Given the controversy surrounding Afrocentric education, it is important to clarify my precise position. I view Afrocentric education as an instrumental means to displace "gangsta" norms, rather than as an effort to utilize state funds to perpetuate a particular cultural heritage for its own sake. Thus I advocate for the Afrocentric academy, not as an end in itself, but as a means to an end - namely, the reformulation of cultural norms among urban black youth. In this light, Afrocentric education offers the black community a way to "turn inward" to address pervasive social and cultural problems....
Eleanor Brown, Black Like Me? "Gangsta" Culture, Clarence Thomas, and Afrocentric Academies, 75 N.Y.U. L. R. 308, at 322-3 (2000).
Of course, humyn life began in Africa, and philosophy, religion, and art all had their start on the African continent. This scholarship has had little impact on the law however. A quick Lexis or Westlaw search only yields a few results for "Afrocentrism" or "Afrocentric." Why? Why do we see this scholarship in other disciplines, but barely eking its way into legal scholarship?
Monday, November 15, 2010
It seems that the push for Afrocentric scholarship, curriculum, etc. has subsided. In the 90's and through the early 2000's there seemed to be far ranging interest across disciplines in Afrocentrism. Led primarily by Molefi Kete Asante (I know everyone probably has their favorite Afrocentrism author, but I'm most familair with Asante.), the movement emphasizes the importance of African people (collectively) and is often seen as a reaction to White and/or Western privledged notions of scientificity and scholarship. But, I have seen little work on Afrocentrism and the law. Brown describes her conception of Afrocentrism as a teaching tool:
Critical race theory, with it's reliance on historical and genealogical inquiry, would be a suitable cognate for Afrocentric legal theory. Clearly we see more international law students in the United States, some form Africa and others from across the continents. International law classes are also becoming more prevalent and there is quite a bit of theoretical work being completed in classes like Legal History, Jurisprudence, and the like. It seems however that the legal academy has failed to fully understand or adapt Afrocentrism to legal scholarship. The reasons for this evade me. Why is there little work being done on African philosophy and the the law and why is Afrocentrism not more commonly referenced in legal theory classes?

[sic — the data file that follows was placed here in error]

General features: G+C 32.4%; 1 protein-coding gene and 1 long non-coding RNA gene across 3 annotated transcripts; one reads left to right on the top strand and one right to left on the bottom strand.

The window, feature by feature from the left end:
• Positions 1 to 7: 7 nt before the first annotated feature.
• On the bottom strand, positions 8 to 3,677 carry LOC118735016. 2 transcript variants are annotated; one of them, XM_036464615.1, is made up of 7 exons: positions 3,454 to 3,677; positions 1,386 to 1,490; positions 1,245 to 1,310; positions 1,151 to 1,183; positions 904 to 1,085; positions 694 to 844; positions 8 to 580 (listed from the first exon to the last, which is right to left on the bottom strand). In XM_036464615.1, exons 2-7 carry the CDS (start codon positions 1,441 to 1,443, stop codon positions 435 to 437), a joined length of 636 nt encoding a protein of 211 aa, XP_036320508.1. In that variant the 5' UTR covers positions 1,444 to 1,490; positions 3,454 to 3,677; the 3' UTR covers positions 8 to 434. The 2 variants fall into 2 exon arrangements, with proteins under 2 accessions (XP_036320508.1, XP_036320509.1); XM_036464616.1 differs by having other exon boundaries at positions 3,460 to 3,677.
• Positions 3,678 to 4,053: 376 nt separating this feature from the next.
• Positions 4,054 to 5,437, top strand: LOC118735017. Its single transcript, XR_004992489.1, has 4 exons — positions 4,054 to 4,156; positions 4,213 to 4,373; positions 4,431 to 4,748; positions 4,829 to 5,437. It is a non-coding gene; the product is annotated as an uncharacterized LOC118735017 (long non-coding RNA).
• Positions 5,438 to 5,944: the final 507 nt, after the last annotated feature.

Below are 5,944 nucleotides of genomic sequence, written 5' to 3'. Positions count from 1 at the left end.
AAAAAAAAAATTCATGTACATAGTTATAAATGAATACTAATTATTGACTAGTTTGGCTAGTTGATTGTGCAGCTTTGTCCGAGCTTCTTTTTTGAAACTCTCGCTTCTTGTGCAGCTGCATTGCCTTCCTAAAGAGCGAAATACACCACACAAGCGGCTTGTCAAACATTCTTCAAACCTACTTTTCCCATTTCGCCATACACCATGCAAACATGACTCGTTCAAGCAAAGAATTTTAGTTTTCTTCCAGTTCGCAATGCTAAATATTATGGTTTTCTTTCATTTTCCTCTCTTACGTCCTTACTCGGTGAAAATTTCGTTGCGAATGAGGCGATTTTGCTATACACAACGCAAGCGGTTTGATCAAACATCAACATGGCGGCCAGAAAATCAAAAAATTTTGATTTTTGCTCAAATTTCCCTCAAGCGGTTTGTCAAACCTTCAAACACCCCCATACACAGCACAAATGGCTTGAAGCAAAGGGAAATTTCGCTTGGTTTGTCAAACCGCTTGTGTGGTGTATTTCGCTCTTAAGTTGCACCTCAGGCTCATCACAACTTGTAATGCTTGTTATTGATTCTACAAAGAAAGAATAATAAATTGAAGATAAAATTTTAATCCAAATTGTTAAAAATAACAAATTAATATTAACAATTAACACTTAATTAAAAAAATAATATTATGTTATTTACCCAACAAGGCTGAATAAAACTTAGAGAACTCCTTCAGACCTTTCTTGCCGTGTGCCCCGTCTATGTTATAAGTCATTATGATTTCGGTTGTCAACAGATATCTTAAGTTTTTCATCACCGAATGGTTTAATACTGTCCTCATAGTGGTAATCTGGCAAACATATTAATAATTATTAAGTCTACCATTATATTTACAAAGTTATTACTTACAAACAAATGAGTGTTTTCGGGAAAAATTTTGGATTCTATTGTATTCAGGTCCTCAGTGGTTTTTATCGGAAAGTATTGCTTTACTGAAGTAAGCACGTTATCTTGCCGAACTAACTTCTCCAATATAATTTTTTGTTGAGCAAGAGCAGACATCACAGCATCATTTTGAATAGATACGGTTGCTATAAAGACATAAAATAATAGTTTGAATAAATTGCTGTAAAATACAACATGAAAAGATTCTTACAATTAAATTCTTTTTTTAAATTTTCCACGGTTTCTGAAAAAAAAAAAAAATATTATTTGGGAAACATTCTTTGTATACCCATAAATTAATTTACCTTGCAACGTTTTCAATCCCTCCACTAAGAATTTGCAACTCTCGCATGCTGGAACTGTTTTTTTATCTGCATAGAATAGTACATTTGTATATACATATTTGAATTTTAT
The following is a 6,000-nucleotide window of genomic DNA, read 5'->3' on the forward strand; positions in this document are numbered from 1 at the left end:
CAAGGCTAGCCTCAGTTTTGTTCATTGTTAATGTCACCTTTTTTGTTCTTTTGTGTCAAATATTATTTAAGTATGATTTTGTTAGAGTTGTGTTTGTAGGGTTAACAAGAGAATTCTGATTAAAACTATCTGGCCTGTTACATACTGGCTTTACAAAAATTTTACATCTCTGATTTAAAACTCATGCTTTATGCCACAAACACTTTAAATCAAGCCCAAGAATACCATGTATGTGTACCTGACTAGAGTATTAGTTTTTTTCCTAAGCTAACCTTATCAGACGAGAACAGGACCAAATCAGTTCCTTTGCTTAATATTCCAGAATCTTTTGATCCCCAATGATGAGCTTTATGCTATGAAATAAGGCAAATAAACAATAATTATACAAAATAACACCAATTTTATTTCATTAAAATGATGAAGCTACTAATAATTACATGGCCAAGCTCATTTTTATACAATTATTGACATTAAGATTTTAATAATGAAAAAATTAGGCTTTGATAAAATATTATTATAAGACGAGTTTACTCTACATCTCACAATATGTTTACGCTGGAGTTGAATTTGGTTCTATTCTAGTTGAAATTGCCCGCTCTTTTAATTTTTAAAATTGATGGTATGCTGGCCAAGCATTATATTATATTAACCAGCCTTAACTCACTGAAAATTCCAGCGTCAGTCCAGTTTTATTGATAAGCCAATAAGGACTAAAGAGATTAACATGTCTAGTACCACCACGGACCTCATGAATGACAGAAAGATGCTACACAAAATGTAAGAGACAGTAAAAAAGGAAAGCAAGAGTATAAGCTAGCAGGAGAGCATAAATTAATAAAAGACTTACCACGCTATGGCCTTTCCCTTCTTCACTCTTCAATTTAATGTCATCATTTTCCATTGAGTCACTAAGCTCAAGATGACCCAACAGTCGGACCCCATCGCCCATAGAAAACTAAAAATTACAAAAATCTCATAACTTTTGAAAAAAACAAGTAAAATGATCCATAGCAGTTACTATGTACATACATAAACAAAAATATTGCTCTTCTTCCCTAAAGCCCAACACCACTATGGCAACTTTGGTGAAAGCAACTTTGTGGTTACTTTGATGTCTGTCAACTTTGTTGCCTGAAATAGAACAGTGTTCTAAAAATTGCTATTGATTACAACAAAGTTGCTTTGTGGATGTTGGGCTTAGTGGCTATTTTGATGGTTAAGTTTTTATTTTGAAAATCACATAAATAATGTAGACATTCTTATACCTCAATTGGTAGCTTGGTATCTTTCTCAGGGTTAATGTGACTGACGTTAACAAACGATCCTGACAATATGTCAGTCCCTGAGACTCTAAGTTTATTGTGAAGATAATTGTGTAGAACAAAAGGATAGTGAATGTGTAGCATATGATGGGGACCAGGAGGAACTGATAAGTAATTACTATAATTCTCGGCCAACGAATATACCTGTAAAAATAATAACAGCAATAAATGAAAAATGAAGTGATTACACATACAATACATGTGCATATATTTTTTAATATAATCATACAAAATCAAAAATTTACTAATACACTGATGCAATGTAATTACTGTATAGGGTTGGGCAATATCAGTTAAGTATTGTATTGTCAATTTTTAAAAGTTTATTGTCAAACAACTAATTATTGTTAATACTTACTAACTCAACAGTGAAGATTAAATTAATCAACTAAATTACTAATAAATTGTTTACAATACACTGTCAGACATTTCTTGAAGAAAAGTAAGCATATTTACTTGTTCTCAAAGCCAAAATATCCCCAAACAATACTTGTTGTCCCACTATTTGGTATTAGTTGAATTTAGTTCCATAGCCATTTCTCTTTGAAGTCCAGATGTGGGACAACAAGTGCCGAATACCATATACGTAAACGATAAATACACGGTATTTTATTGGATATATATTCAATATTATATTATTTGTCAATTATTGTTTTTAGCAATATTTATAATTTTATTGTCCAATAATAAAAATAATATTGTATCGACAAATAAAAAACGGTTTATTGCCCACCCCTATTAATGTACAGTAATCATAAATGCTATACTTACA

Hip-hop may be a place where Afrocentrism can take hold. With Nas and Damian Marley's Distant Relatives and an increasing number of artists from Africa, it seems like there may be an opportunity to engage in substantive hip-hop Afrocentric legal theory. Rappers like Akon, MC Solaar, and K'naan are popular hip-hop voices from Africa. Critical race theory must seek to include all Africans, not simply those in the United States. Hip-hop scholarship must do the same. I know, I know, that notion might offend some people, but an honest look at much of critical race theory work in the legal academy indicates that there is a bias toward focusing this critical lens on U.S. citizens and U.S. legal issues. Stopping critical race theory at the Middle Passage ignores a much more complex history of Africa and African people. Not much legal scholarship seems to be going beyond the beginnings of trans-Atlantic slavery however.
What space should exist for Afrocentrism and hip-hop research in the legal academy? Where or on what legal issue has there been considerable Afrocentrism work? Might there be drawbacks to Afrocentrism? Are there Afrocentric hip-hop artists (for the wiki entry about African hip-hop click here)? These are some of the questions that should be answered.
Let the discussion begin...